“In the black seed is the medicine [to cure] every disease except death”– Arab Proverb

Image: Pixabay.com

Black Cumin (N. sativa) flower
Image Source: Terroir Seeds

Latin Name

Nigella sativa L. (Ranunculaceae)

Common Names

Black Cumin, Black Seed, Fennel Flower, Roman Coriander, Small Fennel, Black Caraway, Fitch, Nutmeg Flower, Seed of Blessing, Cumin Noir, Nigella, Kaladuru, Hognut, Kippernut, Habba soda, Kalojeere, Kalonji, Assamese, Hak Jung Chou, Shonaiz, Kalajira, Habah al-brekah, Nigelle de Crète, Toute épice, Schwarzkümmel, Cominho-negro, Ajenuz, Arañuel, Baraka, Charnuska, Poivrette, Upakuncika, Svartkummin and Černuška Posevnaja(GRIN, 2020), (eMedicine, 2019).


Claimed to be native to Southern Europe, North Africa, and Southwest Asia, the true origin of Nigella sativa (N. sativa) is thought to be North-West Africa (Hepper, 2009). Currently, N. sativa is found in many places around the world and is traded across global markets.   The majority of the current black cumin and its products are produced in India, Bangladesh, Turkey, Middle East, China, United States, and Germany (Albert-Matesz, 2003; Ahuja and Singh, 2019).

Food grade and cosmetic grade are the two forms of N. sativa commonly available in the market. N. sativa plants can grow in hardiness zones 3-10, which range in temperatures from -40 °F to 40 °F, growing well in cool, humid, and dry areas alike. Black cumin can tolerate environmental stressors including frost, snow and pests (Go Botany, 2020). Seeds are harvested directly from the wild for culinary purposes and the flowers are favoured as ornamentals. Due to its growing popularity in the cosmetic, nutraceutical and food markets, N. sativa is being grown in places other than its native origin, including China, Chile and Europe (Datta et al., 2012).

Figure 1: Current locations of N. sativa cultivation distribution.
Credit: Heiss et al., 2013.

Botanical Identifiers

N. sativa is one of the oldest dicotyledonous herbs that have been used for centuries in various cultures. This annual flowering plant reaches 30-60 cm at maximum height, excluding the tap root (Attokaran, 2017). Trichomes are present on the woody stem and divided leaves (Go Botany, 2020). N. sativa has 4-10 branches per plant that have alternating compound leaves that appear long and slender (Ahmad et al., 2013). The plant flowers in early June or July, producing solitary blossoms that are long lasting (Datta et al., 2012). Flowers have 5-10 petals and a white to pale-bluish hue, while terminal flowers are greenish or dull mauve (Hepper, 2009). The black cumin flowers can grow up to 13 or more stamens. N. sativa is a hermaphrodite, containing both male and female organs and fertilized via pollination by bees. Numerous black triangular pyramid shaped seeds develop in horned capsules (Ahmad et al. 2013). Black cumin seeds can vary in colour from black, yellowish brown to dark red or bicolour and can be up to 1.2 mm in length (Datta et al., 2012).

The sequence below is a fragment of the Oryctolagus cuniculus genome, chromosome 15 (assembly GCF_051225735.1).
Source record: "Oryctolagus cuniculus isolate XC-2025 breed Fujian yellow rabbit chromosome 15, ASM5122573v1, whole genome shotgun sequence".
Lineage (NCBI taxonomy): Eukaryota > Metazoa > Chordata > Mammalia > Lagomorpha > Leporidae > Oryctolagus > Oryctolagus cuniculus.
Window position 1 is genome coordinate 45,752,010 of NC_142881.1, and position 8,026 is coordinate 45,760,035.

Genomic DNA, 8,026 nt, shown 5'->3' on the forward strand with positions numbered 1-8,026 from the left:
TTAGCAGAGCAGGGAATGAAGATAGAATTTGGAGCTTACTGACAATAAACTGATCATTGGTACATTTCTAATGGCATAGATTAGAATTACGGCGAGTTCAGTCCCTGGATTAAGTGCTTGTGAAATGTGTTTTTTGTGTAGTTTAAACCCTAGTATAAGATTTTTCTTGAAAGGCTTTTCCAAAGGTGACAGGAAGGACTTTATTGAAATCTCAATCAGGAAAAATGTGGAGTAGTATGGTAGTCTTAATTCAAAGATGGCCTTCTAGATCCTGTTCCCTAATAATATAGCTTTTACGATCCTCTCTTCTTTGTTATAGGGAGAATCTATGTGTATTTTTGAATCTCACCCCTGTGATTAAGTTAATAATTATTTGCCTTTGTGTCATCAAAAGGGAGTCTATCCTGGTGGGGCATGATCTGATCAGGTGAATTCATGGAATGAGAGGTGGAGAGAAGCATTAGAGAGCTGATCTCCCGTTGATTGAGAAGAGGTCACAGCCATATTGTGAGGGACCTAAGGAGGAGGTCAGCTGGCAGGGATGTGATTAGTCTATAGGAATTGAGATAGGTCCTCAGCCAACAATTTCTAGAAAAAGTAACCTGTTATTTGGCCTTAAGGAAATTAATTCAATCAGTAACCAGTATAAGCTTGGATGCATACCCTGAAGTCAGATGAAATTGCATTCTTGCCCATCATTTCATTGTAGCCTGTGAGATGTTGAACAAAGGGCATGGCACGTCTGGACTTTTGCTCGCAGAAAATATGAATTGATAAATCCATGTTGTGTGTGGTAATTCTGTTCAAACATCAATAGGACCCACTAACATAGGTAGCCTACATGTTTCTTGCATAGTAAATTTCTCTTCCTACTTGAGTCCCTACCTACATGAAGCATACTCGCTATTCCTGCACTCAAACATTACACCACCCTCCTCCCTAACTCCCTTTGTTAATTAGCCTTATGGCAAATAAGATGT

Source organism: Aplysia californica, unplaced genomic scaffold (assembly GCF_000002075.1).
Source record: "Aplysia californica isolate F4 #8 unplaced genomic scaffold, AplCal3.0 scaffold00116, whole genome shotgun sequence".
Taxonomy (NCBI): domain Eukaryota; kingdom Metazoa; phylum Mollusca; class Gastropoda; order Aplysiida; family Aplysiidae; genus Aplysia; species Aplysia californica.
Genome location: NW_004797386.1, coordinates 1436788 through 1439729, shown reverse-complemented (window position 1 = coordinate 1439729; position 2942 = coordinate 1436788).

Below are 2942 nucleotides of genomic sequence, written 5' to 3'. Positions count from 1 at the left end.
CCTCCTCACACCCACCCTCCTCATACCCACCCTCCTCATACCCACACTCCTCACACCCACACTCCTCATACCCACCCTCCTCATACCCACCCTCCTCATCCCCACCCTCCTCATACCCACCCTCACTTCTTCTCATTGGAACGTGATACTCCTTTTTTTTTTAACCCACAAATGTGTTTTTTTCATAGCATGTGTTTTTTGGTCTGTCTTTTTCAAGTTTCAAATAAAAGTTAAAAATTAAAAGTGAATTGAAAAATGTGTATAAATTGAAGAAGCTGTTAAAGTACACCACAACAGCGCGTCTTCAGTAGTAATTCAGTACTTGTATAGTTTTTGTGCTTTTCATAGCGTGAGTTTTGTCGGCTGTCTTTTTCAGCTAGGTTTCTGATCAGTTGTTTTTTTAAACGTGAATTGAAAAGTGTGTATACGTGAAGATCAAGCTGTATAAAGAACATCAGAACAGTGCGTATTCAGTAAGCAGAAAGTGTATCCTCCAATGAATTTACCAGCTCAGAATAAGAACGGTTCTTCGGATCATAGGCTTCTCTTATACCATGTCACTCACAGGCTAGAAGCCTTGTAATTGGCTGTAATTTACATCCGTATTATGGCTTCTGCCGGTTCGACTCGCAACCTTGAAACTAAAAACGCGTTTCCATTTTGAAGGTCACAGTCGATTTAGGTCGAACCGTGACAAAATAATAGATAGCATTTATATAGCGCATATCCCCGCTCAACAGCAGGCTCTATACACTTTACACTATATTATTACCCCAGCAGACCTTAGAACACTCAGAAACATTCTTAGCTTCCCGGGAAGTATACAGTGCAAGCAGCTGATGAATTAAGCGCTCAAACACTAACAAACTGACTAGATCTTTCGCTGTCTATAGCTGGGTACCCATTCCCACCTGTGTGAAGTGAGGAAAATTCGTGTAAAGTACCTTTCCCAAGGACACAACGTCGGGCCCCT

Figure 2: Morphological appearance of Nigella sativa plant, seeds and flowers
Credit: Attokaran, 2017


Cultivation of N. sativa began more than 3,000 years ago by the Assyrians. Currently, the largest place of cultivation occurs in Turkey, India, Syria, Lebanon, Israel and Southern Europe (Fig. 1). Turkey cultivates 8,122,010 hectares and India cultivates 6,234,600 hectares of N. sativa annually (Datta et al., 2012).

N. sativa is grown once a year as a Rabi crop, which is planted in April and harvested in October. Varying climates lead to different planting schedules and seeds can be cultivated in most arable lands, including plains, hills and waysides. N. sativa grows best in climate conditions that are warm and humid which stimulate plant growth. Cool and humid climate favours flowering and seed development (Datta et al., 2012). Soils should range from sandy to sandy loam, allowing for good drainage, with a pH of 7-7.5 and with many soil microbes. New crop can be planted from a previous year’s seed stock or rootstock (bulb) if there is enough soil moisture. N. sativa requires irrigation during seed formation and flowering to increase the seed oil content (Attokaran, 2017). In addition, black cumin plants require a significant amount of manual labour during the planting and growth season and at harvest. During cultivation, plants need to be weeded 3-5 times a month, due to its poor weed competition abilities (Datta et al., 2012). Harvesting occurs as the capsules start to turn yellow, just before the shedding of the seed capsules (Ghouzhdi, 2010). This ensures the seeds have the highest amount of aromatic oil content which is valued highly in the market as well as improved seed viability (Ghouzhdi, 2010). N. sativa requires hand harvesting to avoid shattering the seed capsule. Once harvested, the capsules are dried under the sun and then threshed with a stick to separate the seeds from the capsule. Once threshed, no additional post-harvest handling is required due to the seeds’ unique self-preserving and natural deterrent properties. Seeds can be stored for a year, or until the next planting season (Datta et al., 2012).

Figure 3: Black cumin seeds (left) and capsules before harvest (right) valued for its fennel smell and nutmeg taste.
Image Source: Shutterstock.com

Conservation Status

Despite the growing uses of N. sativa in cosmetics, food and the nutritional supplement market, it is classified as not extinct (GMI, 2019a). Based on its ability to grow in various climates and its commercial cultivation in areas around the world, its habitat is not at risk.